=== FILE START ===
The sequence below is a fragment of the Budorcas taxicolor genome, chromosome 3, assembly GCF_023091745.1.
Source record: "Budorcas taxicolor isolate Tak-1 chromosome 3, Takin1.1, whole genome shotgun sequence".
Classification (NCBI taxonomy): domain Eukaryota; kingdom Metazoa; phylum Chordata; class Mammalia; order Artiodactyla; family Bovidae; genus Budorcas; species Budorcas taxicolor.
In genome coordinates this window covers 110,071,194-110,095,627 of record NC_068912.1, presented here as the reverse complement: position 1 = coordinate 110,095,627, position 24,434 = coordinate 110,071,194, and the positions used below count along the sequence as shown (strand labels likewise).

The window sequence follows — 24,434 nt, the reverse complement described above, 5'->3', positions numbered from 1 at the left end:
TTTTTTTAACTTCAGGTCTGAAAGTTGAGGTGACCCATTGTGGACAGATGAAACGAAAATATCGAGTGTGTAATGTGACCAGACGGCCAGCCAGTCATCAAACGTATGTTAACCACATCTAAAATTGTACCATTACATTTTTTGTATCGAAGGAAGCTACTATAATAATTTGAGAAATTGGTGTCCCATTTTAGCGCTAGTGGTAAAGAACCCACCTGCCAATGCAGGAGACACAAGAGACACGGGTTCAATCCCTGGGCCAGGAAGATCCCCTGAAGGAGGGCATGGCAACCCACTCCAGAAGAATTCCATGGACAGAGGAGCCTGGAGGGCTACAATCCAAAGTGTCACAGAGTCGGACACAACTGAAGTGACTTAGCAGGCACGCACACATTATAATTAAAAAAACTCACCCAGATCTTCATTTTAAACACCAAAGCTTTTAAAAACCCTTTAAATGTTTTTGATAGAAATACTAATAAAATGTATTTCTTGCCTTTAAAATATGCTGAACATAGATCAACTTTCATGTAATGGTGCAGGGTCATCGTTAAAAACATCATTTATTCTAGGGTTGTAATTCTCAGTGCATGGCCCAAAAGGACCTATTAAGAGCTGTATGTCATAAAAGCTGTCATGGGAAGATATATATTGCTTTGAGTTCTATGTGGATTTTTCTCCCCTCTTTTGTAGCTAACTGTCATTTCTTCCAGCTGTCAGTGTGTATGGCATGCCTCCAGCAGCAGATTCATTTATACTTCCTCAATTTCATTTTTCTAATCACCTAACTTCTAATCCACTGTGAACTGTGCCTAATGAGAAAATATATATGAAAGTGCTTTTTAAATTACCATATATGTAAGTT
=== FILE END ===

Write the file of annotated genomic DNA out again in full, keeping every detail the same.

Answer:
The sequence below is a fragment of the Budorcas taxicolor genome, chromosome 3, assembly GCF_023091745.1.
Source record: "Budorcas taxicolor isolate Tak-1 chromosome 3, Takin1.1, whole genome shotgun sequence".
Classification (NCBI taxonomy): domain Eukaryota; kingdom Metazoa; phylum Chordata; class Mammalia; order Artiodactyla; family Bovidae; genus Budorcas; species Budorcas taxicolor.
In genome coordinates this window covers 110,071,194-110,095,627 of record NC_068912.1, presented here as the reverse complement: position 1 = coordinate 110,095,627, position 24,434 = coordinate 110,071,194, and the positions used below count along the sequence as shown (strand labels likewise).

The window sequence follows — 24,434 nt, the reverse complement described above, 5'->3', positions numbered from 1 at the left end:
TTTTTTTAACTTCAGGTCTGAAAGTTGAGGTGACCCATTGTGGACAGATGAAACGAAAATATCGAGTGTGTAATGTGACCAGACGGCCAGCCAGTCATCAAACGTATGTTAACCACATCTAAAATTGTACCATTACATTTTTTGTATCGAAGGAAGCTACTATAATAATTTGAGAAATTGGTGTCCCATTTTAGCGCTAGTGGTAAAGAACCCACCTGCCAATGCAGGAGACACAAGAGACACGGGTTCAATCCCTGGGCCAGGAAGATCCCCTGAAGGAGGGCATGGCAACCCACTCCAGAAGAATTCCATGGACAGAGGAGCCTGGAGGGCTACAATCCAAAGTGTCACAGAGTCGGACACAACTGAAGTGACTTAGCAGGCACGCACACATTATAATTAAAAAAACTCACCCAGATCTTCATTTTAAACACCAAAGCTTTTAAAAACCCTTTAAATGTTTTTGATAGAAATACTAATAAAATGTATTTCTTGCCTTTAAAATATGCTGAACATAGATCAACTTTCATGTAATGGTGCAGGGTCATCGTTAAAAACATCATTTATTCTAGGGTTGTAATTCTCAGTGCATGGCCCAAAAGGACCTATTAAGAGCTGTATGTCATAAAAGCTGTCATGGGAAGATATATATTGCTTTGAGTTCTATGTGGATTTTTCTCCCCTCTTTTGTAGCTAACTGTCATTTCTTCCAGCTGTCAGTGTGTATGGCATGCCTCCAGCAGCAGATTCATTTATACTTCCTCAATTTCATTTTTCTAATCACCTAACTTCTAATCCACTGTGAACTGTGCCTAATGAGAAAATATATATGAAAGTGCTTTTTAAATTACCATATATGTAAGTT